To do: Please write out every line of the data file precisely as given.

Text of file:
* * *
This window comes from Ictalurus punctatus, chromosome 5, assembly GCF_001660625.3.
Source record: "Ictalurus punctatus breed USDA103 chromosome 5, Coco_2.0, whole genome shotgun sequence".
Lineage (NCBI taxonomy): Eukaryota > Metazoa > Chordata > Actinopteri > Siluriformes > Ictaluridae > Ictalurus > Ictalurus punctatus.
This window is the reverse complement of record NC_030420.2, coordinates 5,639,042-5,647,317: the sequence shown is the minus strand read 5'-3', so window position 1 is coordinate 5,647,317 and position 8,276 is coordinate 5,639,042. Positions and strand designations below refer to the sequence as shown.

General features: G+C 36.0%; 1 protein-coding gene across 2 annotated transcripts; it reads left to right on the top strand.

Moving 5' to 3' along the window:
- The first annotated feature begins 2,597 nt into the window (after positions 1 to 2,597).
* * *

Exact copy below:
This window comes from Ictalurus punctatus, chromosome 5, assembly GCF_001660625.3.
Source record: "Ictalurus punctatus breed USDA103 chromosome 5, Coco_2.0, whole genome shotgun sequence".
Lineage (NCBI taxonomy): Eukaryota > Metazoa > Chordata > Actinopteri > Siluriformes > Ictaluridae > Ictalurus > Ictalurus punctatus.
This window is the reverse complement of record NC_030420.2, coordinates 5,639,042-5,647,317: the sequence shown is the minus strand read 5'-3', so window position 1 is coordinate 5,647,317 and position 8,276 is coordinate 5,639,042. Positions and strand designations below refer to the sequence as shown.

General features: G+C 36.0%; 1 protein-coding gene across 2 annotated transcripts; it reads left to right on the top strand.

Moving 5' to 3' along the window:
- The first annotated feature begins 2,597 nt into the window (after positions 1 to 2,597).